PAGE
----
GM N Body and L Body Cowl Remove and Water Leak Repair

Use the information at your own risk. There is no claim to accuracy.


Water Leaks are common for the GM N-bodies and the L-bodies. For a great reference article, see:

That plastic piece under the windshield wiper arms is called a cowl. To remove it, do the following:

Tools: You will need a "battery terminal puller" to remove the wiper arm. Often, a small three-leg puller will not work. The horizontal part of the legs are often too thick and the arms are often to "bulky" to fit into the very tight areas required. Pep Boys and Autozone sell (used to sell?) a cheap "battery terminal puller" for a few dollars. Those are the best. They are very small and compact. The puller does not have to be very strong. However, when my puller "decided to play hide and seek" with me, the only one that I could find is the beefier battery terminal puller (had springs and the whole deal) for ~$10. That puller *barely* fit in the available area. But, it did fit. Of course, about a month later, my smaller puller came out of hiding :-) and I did see at least one part store selling that cheaper and smaller puller.

Examples of battery terminal pullers (opens up in a new window):
General low cost battery terminal puller.
Craftsman battery terminal puller.
KD Tools battery terminal puller.

    Remove the windshield wiper arms
  1. Turn the car on and put the wipers around the middle of their sweep.
  2. At the end of the arms is a push on plastic cap. Remove that cap.
  3. Look at bottom of the arm on the *side*. You will see a small *hole*. Get the correct size drill bit to go into that hole.
  4. Lift up the arm. Align the outside hole with the side hole. Put in the drill bit to keep the arm elevated.
  5. Remove the nut holding the arm down.
  6. Put the "battery terminal puller" on the end of the wiper arm. Gently pull the end of the arm off the stud. Note: Some cars/models may need the wiper arms fully down, in the middle, fully up, to get enough access with the battery puller.
  7. Repeat for the other side. Note: Some cars/models may need the wiper arms fully down, in the middle, fully up, to get enough access with the battery puller.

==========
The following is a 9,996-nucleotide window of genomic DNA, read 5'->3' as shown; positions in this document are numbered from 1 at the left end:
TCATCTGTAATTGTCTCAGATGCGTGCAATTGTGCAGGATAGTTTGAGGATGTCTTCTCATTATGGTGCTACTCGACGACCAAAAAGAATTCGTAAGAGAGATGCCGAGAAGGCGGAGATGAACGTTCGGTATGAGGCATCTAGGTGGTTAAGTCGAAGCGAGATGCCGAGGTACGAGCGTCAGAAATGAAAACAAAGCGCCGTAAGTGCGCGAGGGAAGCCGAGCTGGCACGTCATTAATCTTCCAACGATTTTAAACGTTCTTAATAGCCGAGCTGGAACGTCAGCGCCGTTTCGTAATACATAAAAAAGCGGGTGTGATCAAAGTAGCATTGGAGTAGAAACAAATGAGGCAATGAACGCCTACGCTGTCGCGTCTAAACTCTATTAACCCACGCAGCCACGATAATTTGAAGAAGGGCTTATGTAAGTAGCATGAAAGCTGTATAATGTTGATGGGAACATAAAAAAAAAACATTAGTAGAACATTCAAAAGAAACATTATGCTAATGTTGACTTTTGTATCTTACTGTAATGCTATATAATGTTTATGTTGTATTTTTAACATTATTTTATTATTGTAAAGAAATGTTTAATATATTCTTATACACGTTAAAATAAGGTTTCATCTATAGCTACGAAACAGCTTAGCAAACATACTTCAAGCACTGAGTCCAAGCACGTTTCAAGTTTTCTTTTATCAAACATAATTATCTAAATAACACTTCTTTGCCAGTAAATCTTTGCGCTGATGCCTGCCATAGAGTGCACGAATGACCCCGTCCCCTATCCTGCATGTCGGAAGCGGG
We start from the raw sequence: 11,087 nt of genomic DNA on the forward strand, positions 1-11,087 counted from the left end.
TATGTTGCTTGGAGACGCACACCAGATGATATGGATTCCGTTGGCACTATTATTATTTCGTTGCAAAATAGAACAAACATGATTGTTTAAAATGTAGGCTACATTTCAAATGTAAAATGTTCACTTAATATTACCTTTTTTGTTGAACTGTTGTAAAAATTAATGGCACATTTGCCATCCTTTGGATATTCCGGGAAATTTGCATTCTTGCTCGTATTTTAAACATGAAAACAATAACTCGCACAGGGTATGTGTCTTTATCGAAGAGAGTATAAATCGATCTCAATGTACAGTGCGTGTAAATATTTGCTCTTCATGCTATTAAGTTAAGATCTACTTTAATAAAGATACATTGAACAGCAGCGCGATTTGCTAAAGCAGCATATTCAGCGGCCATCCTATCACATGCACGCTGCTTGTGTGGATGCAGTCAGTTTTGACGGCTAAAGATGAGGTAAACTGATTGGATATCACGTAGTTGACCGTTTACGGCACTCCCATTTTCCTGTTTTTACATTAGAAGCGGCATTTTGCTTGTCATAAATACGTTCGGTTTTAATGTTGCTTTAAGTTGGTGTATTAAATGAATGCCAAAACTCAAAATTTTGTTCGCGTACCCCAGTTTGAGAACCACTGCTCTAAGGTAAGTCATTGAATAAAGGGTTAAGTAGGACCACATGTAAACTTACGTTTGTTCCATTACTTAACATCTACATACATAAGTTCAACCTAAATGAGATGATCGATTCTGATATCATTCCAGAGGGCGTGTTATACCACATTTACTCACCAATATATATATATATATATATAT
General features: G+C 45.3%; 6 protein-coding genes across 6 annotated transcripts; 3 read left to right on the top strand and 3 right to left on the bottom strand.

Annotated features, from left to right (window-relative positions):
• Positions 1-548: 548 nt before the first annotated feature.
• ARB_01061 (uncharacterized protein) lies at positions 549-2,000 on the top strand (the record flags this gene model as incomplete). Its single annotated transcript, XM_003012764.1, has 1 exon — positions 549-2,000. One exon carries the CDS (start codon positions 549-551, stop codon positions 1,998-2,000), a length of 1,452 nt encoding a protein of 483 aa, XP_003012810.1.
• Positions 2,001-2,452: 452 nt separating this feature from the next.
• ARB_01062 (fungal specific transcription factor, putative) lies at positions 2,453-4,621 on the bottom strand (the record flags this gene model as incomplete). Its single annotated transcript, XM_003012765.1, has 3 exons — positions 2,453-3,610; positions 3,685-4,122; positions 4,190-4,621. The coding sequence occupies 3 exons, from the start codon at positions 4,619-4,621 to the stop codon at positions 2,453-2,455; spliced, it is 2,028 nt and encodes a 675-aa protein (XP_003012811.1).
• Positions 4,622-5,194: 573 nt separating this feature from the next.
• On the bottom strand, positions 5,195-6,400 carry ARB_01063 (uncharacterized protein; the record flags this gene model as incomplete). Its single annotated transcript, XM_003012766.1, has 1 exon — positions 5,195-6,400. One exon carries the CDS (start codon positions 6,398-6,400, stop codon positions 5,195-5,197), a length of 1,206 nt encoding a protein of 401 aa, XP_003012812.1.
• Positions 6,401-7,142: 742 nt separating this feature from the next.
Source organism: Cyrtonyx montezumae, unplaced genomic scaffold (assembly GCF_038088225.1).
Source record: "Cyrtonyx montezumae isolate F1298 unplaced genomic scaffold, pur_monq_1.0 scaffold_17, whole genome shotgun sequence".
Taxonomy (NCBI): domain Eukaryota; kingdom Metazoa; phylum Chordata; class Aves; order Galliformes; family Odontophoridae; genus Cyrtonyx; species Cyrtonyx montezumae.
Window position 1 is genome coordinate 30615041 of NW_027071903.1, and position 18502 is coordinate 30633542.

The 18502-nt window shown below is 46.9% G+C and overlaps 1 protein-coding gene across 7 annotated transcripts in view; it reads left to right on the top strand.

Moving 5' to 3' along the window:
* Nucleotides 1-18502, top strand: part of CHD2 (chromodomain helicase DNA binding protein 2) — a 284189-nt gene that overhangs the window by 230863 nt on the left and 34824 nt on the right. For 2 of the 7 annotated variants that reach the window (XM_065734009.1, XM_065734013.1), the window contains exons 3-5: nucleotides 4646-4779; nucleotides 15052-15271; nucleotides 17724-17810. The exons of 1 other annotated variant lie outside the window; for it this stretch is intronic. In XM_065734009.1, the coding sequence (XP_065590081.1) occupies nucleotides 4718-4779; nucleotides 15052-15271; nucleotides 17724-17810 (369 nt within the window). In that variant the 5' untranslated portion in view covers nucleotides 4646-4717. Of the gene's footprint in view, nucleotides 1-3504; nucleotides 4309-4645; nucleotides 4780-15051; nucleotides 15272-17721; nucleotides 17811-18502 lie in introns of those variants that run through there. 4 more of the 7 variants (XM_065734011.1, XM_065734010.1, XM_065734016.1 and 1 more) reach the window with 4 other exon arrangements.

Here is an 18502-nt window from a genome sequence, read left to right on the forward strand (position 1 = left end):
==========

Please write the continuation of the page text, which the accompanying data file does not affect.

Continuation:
8. Remove the Cowl
  9. Remove all of the screws holding the cowl in place.
  10. Carefully, get the ends of the cowl from under the moldings at the side of the wind shield.

  11. Clean under the Cowl Area
  12. Go the passenger side. Find the fresh air vent. Find the DRAIN hole. You may not be able to see it. But, water should flow right down. Use a vacuum and CLEAN that whole area. If you have a Shop Vac, then you can also blow that area clean.
  13. Clean ALL of the area that is under the cowl. Use Simple Green or whatever if there is caked up dirt and grime. It must be clean to prevent the drain holes from clogging.
  14. Look at the gasket and the metal under the fresh air vent assembly. They should look good. If not, remove the assembly. For *minor* rust or gasket problems, you can use Ultra Copper or Ultra Blue silicon sealer.
  15. Look at the gasket that is under the top of the cowl. Often it breaks apart. A good gasket will prevent some of the water from entering the cowl area. You can get a replacement gasket at Home Depot in the area where they sell the weather seals for doors and windows.

  16. Reassemble
  17. Reassemble in the reverse order. The bolts the hold the wipers on do NOT require a lot of force. Just make them "snug".

Also, lift the carpet where the leak is. Remove ALL of the under padding that you can. That will just add mold and mildew and keep moisture. Plus, it smells BAD! Once you fix the leak, go to Wal-Mart and get some *automotive* carpet for about $6. Cut to length and shape. Put one or two layers UNDER your carpet to bring the carpet back up to the correct level.

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